We were privileged to have places to stay in Canada after returning on short notice. For people on long-term visas or those who are in the process of getting permanent residence status abroad, the call to return home may be a more difficult decision. How will immigration continue? Will the process have to start over if you leave? Trying to clarify my partner’s situation, we found that many countries don’t allow Permanent Residents to reapply for their status from abroad — not even from an embassy. Her Canadian PR card expires later this year, and the thought of her not being able to reenter the country and the process being delayed by several months (or possibly years) put new stress onto our travel situation that neither of us had anticipated. On top of all that, a whole new PR application made us worried about her potential status as a future citizen. Her test is scheduled for September, but if she couldn’t return to Canada, how far would it be pushed back? The Canadian government didn’t have answers, just going to show that this pandemic can and will create any number of unpredictable issues.
This series of events made me think about immigrants and refugees worldwide. Many countries have closed their borders to everyone, including asylum seekers. This will likely increase death tolls in regions where extreme war, poverty, and political persecution exist. Not only that, but the limits placed on immigration and foreign aid around the world may lead to an increase in disparity between developed and underdeveloped nations, even after COVID-19 subsides.
2020 has been compared to the last world war in regards to the economic downfall, emergency measures taken by governments, and the mortality rate. People who have never felt unsafe in their countries or disagree with generous immigration policies may now understand and empathize with foreigners seeking a new life. The fear, anxiety, lack of resources, inability to see loved ones, and complications brought on by COVID-19 have demonstrated issues refugees must deal with on a global scale. As more people who live abroad repatriate, it becomes increasingly apparent that starting a new life anywhere, even in the country of your birth, is difficult and downright terrifying.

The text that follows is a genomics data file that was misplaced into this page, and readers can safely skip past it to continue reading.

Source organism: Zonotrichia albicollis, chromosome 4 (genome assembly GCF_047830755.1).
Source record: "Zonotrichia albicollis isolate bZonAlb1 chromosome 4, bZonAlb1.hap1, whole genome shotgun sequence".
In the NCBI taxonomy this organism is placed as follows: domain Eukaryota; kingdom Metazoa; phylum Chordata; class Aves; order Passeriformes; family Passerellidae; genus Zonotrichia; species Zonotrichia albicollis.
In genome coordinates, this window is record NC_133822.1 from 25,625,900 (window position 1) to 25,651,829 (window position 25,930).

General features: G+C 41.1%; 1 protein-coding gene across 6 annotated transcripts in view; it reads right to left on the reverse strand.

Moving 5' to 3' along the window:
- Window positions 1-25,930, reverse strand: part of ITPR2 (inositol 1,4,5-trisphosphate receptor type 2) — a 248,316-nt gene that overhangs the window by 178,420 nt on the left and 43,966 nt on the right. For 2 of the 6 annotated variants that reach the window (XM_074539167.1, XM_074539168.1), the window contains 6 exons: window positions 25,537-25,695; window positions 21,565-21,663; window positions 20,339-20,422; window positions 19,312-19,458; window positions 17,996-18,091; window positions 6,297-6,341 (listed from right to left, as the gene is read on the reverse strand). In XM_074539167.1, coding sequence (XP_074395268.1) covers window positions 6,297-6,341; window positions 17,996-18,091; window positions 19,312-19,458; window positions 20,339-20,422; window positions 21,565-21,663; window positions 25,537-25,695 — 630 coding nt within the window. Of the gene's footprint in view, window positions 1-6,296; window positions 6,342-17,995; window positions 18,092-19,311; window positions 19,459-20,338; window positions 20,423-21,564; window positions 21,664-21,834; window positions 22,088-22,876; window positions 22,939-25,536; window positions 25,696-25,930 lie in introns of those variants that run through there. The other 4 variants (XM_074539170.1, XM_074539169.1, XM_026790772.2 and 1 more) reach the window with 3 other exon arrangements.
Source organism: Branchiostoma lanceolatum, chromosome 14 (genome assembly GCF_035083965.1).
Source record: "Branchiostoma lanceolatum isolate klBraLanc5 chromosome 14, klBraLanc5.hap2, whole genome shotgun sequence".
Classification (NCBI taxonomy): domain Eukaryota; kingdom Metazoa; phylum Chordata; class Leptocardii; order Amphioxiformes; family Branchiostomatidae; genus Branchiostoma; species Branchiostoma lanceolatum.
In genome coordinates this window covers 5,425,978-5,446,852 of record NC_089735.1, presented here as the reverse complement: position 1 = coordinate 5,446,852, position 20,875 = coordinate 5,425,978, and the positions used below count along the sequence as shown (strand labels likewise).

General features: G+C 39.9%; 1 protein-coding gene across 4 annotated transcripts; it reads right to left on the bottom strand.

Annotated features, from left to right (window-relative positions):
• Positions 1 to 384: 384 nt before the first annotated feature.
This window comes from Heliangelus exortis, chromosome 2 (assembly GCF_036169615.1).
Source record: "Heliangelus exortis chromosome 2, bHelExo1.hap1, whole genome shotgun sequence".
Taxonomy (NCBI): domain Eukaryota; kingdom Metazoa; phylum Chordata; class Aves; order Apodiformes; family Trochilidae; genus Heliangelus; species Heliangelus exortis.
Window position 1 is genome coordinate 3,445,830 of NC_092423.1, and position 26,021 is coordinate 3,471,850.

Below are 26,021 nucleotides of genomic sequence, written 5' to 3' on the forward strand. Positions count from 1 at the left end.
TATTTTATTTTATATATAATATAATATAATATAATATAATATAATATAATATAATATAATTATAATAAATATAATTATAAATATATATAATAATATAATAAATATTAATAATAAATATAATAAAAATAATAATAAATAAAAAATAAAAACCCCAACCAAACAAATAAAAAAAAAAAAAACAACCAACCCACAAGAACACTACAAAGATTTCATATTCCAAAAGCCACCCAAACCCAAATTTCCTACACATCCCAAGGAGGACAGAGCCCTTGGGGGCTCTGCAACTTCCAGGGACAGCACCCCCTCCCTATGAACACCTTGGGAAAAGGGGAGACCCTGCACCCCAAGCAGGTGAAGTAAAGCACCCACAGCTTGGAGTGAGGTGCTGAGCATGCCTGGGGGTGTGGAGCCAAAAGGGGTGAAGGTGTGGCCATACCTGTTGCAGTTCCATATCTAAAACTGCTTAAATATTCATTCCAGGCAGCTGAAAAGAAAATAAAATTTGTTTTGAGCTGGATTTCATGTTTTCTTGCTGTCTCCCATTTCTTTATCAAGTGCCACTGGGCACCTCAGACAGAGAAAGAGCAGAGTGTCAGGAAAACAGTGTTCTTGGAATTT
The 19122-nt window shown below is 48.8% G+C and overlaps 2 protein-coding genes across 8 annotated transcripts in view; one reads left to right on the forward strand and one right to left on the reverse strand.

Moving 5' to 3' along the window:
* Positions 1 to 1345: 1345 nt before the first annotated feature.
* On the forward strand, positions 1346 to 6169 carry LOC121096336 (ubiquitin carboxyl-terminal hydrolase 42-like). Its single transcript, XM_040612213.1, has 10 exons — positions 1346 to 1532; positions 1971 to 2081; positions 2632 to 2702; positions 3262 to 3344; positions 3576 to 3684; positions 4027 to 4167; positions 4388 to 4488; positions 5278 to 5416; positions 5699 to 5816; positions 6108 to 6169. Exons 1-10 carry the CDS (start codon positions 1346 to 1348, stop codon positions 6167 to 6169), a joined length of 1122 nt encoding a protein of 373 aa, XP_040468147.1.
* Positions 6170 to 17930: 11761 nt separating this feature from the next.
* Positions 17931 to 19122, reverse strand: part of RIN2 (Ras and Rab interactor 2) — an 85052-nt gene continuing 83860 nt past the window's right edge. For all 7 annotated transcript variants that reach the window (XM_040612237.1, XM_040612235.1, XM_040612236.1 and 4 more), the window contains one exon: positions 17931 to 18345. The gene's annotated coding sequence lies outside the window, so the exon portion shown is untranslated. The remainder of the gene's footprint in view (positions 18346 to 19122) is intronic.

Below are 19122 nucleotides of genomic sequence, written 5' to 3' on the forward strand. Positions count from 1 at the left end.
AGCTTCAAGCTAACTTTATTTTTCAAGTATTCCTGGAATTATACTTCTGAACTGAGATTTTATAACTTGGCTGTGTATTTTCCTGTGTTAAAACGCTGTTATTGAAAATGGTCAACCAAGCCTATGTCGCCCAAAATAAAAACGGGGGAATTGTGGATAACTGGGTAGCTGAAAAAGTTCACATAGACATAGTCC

Without being able to work and without the ability to obtain pandemic benefits from a government body, paying for necessities becomes impossible and people become dependent on savings, current resources, and hope that the pandemic will end sooner rather than later.
All displaced travelers are worried if they will make it back to people, places, and things left behind in the wake of panic. No one wants to feel helpless and rarely do millions of people worldwide experience the same helplessness simultaneously. The emotional, physical, and structural damages caused by the pandemic may evoke major changes. Whether these will be temporary or not is the largest uncertainty. If COVID-19 dissipates as quickly as it came, political business and large corporate players will likely return to business as usual with great alacrity and push for global partnerships to flourish. Whether the general population is able to put aside fear of the disease spreading and shift our focus to alleviating the burdens of those most affected by financial hardships will shape how we travel from here on out, among many other things.
In the meantime, the fact is that scientists are equipped with the fastest ways to track, replicate, and eradicate invisible invaders; the only foolproof way to avoid misinformation is to put our foremost trust in science. If there is any silver lining to be found in this crisis, it is hope that authorities on public health and disease science are able to influence policy more directly. Just as we may not have envisioned today’s airport security measures thirty years ago, our traveling future may involve a new normal of required vaccinations and health checks.
We will have to wait and see about answers to these and many other questions, but we will also continue to create new, innovative ways to explore safely and consciously in the post-COVID-19 era.
The pandemic will remain in our minds and shape the way this generation travels in the future, but travel is just a manifestation of the interconnectedness between us that this crisis only emphasizes. It won’t stop us from hugging, celebrating, and crossing borders to be with one another, or indulging in our travel fantasies. A perfect scenario in which we recoup all our travel losses may not exist, but hope for the future does.
On a final note, if you’re stuck or still considering whether to stay or go, my main advice to you is this:
Discover what rights you have wherever you are, and prepare wholeheartedly for the worst — while hoping for the best.
Wishing you all good health!